For example, contrast stocks with commodities. There are large and small stocks, growth and value stocks and lots of sectors—but they are all stocks, and a major market move can sweep most of them higher or lower regardless of whether they individually deserve to be so repositioned. They are a true asset class, a cohesive grouping of securities that usually react similarly to economic cycles and that have many other common characteristics.
But beware of transposing this asset-class attitude to commodities. There is no singular commodities market. There are, instead, commodity markets. Each one is driven by its own supply and demand factors, which can be radically different from one to another—even when the commodities themselves are related, such as crude oil, gasoline and heating oil. Stock-oriented investors almost always got burned when venturing into commodity markets because of this diversity.
Until, that is, the advent of diversified commodity indexes led to investment vehicles that bundled these individual, disparate markets into one price. Then the floodgates opened, and some $200 billion to $300 billion has flowed into commodity funds, notes and other investment vehicles over the past 20 years because the complicated was magically rendered simple. Or so it seemed.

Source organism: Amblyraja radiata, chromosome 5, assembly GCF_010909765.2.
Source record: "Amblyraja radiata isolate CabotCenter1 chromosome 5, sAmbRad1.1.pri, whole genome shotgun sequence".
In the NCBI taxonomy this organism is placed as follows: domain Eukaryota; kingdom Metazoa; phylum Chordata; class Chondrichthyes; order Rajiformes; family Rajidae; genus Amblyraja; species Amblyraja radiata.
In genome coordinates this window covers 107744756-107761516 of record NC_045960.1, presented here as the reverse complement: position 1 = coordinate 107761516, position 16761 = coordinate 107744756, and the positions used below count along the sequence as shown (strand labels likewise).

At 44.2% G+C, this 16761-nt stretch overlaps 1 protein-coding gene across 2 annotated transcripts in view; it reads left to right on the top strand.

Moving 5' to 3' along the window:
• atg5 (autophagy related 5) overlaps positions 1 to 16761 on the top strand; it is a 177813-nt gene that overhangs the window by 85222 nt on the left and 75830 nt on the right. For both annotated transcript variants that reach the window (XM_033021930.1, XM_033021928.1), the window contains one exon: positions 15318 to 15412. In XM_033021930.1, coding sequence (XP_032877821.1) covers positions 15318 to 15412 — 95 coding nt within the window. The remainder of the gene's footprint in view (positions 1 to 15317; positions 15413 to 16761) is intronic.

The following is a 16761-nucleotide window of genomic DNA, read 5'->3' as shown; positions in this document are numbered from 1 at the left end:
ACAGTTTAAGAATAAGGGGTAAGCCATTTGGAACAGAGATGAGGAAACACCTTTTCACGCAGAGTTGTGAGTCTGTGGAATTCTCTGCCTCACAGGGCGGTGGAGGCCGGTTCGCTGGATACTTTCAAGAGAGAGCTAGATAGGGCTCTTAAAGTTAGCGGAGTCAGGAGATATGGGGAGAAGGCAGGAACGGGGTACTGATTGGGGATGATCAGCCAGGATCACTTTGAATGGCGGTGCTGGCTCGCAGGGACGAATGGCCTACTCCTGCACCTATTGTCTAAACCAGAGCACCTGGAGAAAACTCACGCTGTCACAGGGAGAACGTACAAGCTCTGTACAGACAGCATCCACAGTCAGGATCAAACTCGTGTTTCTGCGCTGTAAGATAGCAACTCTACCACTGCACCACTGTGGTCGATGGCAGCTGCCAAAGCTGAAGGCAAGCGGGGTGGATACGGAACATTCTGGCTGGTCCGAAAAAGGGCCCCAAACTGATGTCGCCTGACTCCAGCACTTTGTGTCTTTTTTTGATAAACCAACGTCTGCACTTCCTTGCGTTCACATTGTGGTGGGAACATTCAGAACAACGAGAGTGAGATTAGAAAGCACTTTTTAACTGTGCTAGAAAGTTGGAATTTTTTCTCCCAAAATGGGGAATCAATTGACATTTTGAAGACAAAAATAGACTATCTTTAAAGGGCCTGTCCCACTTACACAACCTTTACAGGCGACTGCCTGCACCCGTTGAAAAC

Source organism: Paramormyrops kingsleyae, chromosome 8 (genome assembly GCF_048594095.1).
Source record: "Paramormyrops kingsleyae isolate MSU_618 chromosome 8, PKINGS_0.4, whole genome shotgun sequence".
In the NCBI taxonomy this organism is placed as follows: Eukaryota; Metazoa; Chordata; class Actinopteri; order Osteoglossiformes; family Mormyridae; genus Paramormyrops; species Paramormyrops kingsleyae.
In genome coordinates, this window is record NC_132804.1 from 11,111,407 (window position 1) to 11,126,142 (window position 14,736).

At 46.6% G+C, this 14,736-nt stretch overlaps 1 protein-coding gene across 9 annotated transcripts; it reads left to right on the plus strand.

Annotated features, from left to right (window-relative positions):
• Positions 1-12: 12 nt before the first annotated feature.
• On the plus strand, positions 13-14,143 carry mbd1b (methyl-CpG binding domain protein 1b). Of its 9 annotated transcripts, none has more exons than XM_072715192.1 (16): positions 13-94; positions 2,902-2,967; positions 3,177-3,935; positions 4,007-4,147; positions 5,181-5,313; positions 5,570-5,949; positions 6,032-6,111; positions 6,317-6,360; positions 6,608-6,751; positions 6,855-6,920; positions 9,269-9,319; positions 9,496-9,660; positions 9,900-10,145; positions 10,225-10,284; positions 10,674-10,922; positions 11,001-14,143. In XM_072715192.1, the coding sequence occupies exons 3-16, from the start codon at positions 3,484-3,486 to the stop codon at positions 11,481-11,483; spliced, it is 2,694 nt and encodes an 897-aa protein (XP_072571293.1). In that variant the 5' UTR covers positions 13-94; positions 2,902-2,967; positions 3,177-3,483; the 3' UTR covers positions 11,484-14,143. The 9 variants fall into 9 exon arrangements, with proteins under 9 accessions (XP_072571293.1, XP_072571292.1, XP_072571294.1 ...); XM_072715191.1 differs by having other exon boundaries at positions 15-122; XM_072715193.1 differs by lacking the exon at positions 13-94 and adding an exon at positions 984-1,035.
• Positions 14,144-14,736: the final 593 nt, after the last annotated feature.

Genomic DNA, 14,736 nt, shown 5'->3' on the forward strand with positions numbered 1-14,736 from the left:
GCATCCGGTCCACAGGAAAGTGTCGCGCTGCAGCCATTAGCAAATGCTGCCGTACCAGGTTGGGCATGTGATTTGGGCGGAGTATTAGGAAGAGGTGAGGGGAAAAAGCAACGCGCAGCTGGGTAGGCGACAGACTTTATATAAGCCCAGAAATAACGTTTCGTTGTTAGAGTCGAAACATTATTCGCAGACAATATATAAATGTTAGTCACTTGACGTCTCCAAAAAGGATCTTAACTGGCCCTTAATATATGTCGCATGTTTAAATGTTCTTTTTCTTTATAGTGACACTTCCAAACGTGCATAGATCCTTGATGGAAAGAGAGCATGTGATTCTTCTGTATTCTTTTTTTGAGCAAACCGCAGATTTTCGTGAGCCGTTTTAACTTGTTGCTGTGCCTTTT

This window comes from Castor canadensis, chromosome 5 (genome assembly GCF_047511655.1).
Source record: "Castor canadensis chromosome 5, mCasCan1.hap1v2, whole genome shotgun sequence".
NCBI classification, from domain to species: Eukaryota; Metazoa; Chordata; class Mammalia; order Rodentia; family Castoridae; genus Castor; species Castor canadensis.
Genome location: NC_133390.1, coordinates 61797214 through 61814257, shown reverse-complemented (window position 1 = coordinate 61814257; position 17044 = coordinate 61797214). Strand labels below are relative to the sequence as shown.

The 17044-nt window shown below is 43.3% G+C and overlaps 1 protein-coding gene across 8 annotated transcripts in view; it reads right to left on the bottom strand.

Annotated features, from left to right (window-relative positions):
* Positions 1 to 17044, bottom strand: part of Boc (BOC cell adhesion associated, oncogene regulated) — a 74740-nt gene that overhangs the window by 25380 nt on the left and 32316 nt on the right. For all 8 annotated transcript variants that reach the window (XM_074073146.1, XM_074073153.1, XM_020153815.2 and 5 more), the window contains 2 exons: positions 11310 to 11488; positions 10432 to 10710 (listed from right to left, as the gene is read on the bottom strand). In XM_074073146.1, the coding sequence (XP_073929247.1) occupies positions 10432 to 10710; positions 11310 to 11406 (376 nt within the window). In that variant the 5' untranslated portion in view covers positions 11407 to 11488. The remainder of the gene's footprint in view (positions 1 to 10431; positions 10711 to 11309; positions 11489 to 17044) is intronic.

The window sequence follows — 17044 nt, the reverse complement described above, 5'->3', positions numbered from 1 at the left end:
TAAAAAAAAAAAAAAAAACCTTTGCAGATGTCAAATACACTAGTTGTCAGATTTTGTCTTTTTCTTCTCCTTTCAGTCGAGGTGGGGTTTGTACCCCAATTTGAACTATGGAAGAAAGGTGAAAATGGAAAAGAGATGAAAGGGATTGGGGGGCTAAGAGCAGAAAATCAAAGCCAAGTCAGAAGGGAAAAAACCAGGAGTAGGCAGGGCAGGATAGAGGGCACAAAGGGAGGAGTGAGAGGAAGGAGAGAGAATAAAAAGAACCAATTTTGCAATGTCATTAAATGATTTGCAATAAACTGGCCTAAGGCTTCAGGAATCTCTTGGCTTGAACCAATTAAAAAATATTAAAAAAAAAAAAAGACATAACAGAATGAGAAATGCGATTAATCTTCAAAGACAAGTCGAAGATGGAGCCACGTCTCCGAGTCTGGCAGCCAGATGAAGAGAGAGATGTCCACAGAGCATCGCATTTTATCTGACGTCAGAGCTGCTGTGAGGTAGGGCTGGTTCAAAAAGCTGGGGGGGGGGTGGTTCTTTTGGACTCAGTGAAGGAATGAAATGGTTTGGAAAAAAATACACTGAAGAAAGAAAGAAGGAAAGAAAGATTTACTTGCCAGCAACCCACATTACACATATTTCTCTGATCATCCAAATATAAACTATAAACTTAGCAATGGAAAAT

Underneath, though, commodities are still the churlish individualists they always have been. Just ask the immigrated investors who have reluctantly expanded their “price-earnings” vocabularies to include “Brent” and “WTI,” not to mention “contango” and “backwardation.”
Perhaps the time will come when the now-murky risks of commodities, commercial real estate, timberlands and even vintage wines also will be “known devils.” Until then, the alternatives bucket will continue to seduce some investors and repel others with mysterious booms and busts.